Jamillah sigh. Yes, she had round up a little bit in de past year, but dat ain’t matter. De kind of carrying done in a jump-in ain’t like he have to lift she on he back. He have to, and she have to, combine a mental picture of sheself. De agreeing on what she look like does be de problem. When dey settle on an image den de jumper, in dis case Bitnay, does ‘swallow’ de joiner into he mind. Bitnay would suck de whole of Jamillah, and everyting she wearing and carrying, in through he nose holes, he mouth, he feather follicles, any and every part of he adjacent to dat which ain’t Bitnay. Jamillah would disappear from de world and be inside of Bitnay, whole and complete, de only sign of she presence a bright, glowing, green and white light shining from where Bitnay had place she in he mind.
De discussion get contentious as de two of dem try to agree on Jamillah’s appearance and mood. Jamillah seeing sheself fitting, a little snugly, into she mango leaf green jumpsuit wid tiny orange and yellow flamboyant flower petals sprinkled about. Jamillah believing she projecting excitement and hope. Bitnay say he seeing a big brown woman, straight up and down like de trunk of a pine tree, cover over in a moldy moss infestation wid orange and yellow splotches of decay. Bitnay say she projecting fear and worry. Finally, dey settle on an image, but Jamillah was dismay because in more of Bitnay’s image of how she look and feel had make de picture.
Bitnay move off from de tree and run splashing through Frog Lip Pond, flapping he wings to take off. She pick out she own house from de vista below her. Bright yellow, circled by flambouyant trees, all blooming in de fire orange color of ripe mamey apple.
“What dat is? A fire?” Bitnay make a swooping turn in de air and drop down so fast Jamillah feel she belly shaking hands wid she neck.
“Where?” Jamillah call out, looking ‘round. She own eyes could roam ‘round separate from Bitnay own.
“Dere. Right dere. Down by allyou main Healing Tree, Ancestress Sayba. You ain’t see de flames?”
Fear jump in Jamillah like lightening widout no thunder. De Ancestress Tree, Sayba, a silk cotton tree, is Jamillah teacher, guide and friend. Is Ancestress Tree Sayba who de Calendarist had send Jamillah to after naming she a Root, Branch and Leaf Talker. Ancestress Tree Sayba had explain dat Jamillah would be de most helpful and de most happy when she use she talent for communing wid de trees and plants. She was to relay to de people what healing de land, animals, vegetation or people required. She would have to make sure it got done, too. Assigning dem to accept de ministrations of whatever healing tree would be best. Jamillah had been nine. She had wanted to be a Carnival costume designer. Or maybe a secret finder, searching through de caves and tunnels of de island. She cried all de way home. But over de years, as Ancestress Tree Sayba had continue to welcome she in she dark hollow, Jamillah’s future ain’t hurt she like she had thought it would.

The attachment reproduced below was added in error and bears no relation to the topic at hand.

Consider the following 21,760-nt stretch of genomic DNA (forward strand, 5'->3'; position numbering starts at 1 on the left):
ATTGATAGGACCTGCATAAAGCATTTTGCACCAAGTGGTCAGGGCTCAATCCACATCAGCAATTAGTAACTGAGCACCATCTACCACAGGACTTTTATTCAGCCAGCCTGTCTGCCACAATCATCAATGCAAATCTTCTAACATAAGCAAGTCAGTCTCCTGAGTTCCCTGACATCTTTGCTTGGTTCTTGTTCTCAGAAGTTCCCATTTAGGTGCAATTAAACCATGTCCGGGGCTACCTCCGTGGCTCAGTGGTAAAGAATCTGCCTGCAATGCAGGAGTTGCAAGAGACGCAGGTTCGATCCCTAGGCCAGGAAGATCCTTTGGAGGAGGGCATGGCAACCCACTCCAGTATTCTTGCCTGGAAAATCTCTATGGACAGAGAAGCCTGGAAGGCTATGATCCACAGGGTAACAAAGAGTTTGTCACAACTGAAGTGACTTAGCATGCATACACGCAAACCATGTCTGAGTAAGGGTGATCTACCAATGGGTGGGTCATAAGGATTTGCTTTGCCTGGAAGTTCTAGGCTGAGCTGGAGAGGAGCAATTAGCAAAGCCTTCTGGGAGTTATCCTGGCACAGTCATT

Jamillah had been nine. She had wanted to be a Carnival costume designer. Or maybe a secret finder, searching through de caves and tunnels of de island.
“Dat ain’t no fire, Bitnay. Why you scare me so? Dat is just de Mas Camp Revelers. Dey doing De Colors of Sunset dis year.”
“Oh,” Bitnay say, disappointed, “I does forget how allyou like to dress up and pretend allyou is someting you ain’t.” He turn back ‘round and rise higher in de air again.
“Speaking of pretending,” Bitnay go on, “when last you see Edrid?
Jamillah sigh. She look down in time to see the small fissure where Tania and Waterfall Island fit together and know dey ain’t even halfway dere yet. Das de ting ‘bout Bitnay, she tink, he does see a lot and talk it all. Most people tink de birds, de animals, de plants and trees, de insects even, don’t be studying dem, but Jamillah know, from communing wid Ancestress Tree Sayba, dat every living ting does study ‘bout every other living ting becausin everyone survival depend upon everyone else.
She know Edrid ain’t depend on she for survival, not after dese twenty-two years. But still, as he mother, she does worry. De basket of carrots, corn and papaya in she mind’s arms heavy like guilt.
She ain’t answer Bitnay.